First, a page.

movie: Midnight in Paris (2011)

EDIT: You can check out my mother’s review too here.


I saw this one weeks ago; I don’t know what’s taken me so long. Maybe I was up too far past my bedtime in order to see it, and lost it in my dreams. It was a lovely night out with my mother (while Pops is off traveling the world) and a really delightful movie; we both enjoyed it very much.

You’ve heard of this one. It’s the Woody Allen movie in which Owen Wilson takes on the Woody-role, a young man named Gil, traveling in Paris on business, who wants to sink into 1920’s Paris and finally write his novel. His materialistic and unsympathetic (in both senses) fiancé, Inez, thinks this is ridiculous; she wants him to hurry up and get back to making oodles of money writing the Hollywood scripts that he feels are soul-killing. Amid his dreaming about the perfection of interwar Paris, with its meeting of literary and artistic minds, Gil finds himself actually transported there via vintage Peugeot. He plays and parties with Hemingway and the Fitzgeralds, gets his manuscript reviewed by Gertrude Stein, and takes on Pablo Picasso as a romantic competitor – among a flurry of other storybook meetings.

Corey Stoll as Hemingway

I bet you can guess what got me in the door for this one. That’s right, Hemingway. I’m so easy. 🙂 Really, though, it was a remarkable little journey through time and space. The introductions to various famous artists were thrilling; the romantic mood was dreamy. After putting in our time with the obnoxious fiancé, we get to see Gil find romantic satisfaction in the end – it’s a classic romantic comedy in that sense, but it’s so much more. It’s a poignant statement about nostalgia, with each generation or era longing for another. And it’s a charming jaunt, a who’s who of 1920’s artists. For me, it was something of a wake-up call, too, to the fact that my knowledge of this era is built around my Hemingway obsession: I knew the famous names more or less only as they relate to Papa, sigh. I should be better educated. Oh, and I thought the Fitzgeralds were rendered very truthfully (to the best of my knowledge) and really very charmingly, in their own insane and endearing way.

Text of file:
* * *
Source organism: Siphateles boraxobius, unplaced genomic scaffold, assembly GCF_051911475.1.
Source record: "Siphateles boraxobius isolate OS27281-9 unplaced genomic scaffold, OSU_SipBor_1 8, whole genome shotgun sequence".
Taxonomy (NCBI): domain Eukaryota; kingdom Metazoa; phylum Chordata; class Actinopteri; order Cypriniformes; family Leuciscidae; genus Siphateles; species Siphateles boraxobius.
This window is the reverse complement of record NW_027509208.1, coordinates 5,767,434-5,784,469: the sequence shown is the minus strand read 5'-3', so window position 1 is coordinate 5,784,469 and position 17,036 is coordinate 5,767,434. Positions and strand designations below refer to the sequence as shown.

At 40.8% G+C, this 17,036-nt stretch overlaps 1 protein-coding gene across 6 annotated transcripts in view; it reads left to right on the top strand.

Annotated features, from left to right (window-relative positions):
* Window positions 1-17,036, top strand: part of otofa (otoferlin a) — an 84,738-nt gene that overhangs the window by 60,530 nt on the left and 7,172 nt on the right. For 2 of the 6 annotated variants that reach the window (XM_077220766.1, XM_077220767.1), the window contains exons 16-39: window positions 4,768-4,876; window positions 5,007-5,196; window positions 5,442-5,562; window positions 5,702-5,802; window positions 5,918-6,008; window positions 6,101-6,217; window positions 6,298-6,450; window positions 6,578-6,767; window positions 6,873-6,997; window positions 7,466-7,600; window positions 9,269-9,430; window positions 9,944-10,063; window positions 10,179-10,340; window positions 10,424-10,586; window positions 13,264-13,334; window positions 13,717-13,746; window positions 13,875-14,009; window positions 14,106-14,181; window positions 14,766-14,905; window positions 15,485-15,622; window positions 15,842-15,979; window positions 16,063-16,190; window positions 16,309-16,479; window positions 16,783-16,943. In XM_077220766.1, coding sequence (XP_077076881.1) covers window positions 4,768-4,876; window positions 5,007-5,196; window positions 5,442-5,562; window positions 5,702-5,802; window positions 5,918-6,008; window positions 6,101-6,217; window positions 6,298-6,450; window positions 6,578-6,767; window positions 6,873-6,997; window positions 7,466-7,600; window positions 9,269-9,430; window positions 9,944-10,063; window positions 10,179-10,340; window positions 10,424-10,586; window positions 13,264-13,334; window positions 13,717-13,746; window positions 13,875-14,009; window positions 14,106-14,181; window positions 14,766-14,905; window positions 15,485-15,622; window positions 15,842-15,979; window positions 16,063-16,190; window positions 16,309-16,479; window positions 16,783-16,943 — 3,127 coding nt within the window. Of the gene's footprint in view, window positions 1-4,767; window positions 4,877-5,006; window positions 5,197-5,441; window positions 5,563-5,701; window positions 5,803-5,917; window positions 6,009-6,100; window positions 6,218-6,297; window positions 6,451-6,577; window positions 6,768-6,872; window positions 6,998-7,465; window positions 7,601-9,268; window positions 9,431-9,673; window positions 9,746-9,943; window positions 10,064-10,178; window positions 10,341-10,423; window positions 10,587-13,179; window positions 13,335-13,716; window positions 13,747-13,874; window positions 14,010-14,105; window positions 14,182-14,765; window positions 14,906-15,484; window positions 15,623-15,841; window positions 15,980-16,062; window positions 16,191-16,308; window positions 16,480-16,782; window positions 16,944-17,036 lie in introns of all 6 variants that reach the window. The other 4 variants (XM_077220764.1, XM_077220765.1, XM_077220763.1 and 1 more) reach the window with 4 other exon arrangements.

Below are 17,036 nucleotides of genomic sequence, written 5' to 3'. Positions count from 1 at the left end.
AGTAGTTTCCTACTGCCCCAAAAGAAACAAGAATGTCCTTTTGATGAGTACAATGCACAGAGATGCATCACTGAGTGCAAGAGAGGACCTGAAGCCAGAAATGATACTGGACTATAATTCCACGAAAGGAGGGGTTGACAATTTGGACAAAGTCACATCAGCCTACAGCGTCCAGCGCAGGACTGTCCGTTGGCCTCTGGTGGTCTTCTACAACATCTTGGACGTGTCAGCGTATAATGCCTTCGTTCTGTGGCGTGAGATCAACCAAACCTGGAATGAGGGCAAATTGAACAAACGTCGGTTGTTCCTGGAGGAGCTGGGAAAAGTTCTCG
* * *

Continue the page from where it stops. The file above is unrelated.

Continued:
Overall a dreamy and very pleasant adventure. If more movies made me feel this way, I would go to more movies.

4 Responses

  1. I LOVED this one, too. Saw it a few weeks ago, and as much as I’ve loved the Woody Allen movies with Woody also starring, this one was perfectly cast for the message and the scenes that unfolded. I glowed with nostalgia and romantic feelings as I watched.

  2. Yea, the casting was definitely well done.

  3. […] to share her thoughts about the movie we saw together, initially thinking she could help me develop my own review; but I think she merits her own post here. Paris is sweet and softly lit in the late hours of the […]

  4. […] his own heroes. This is a common technique when writing Hemingway into fiction: I recognize it from Midnight in Paris. I’m comfortable with people criticizing, even despising Hemingway; he’s my hero, but I […]

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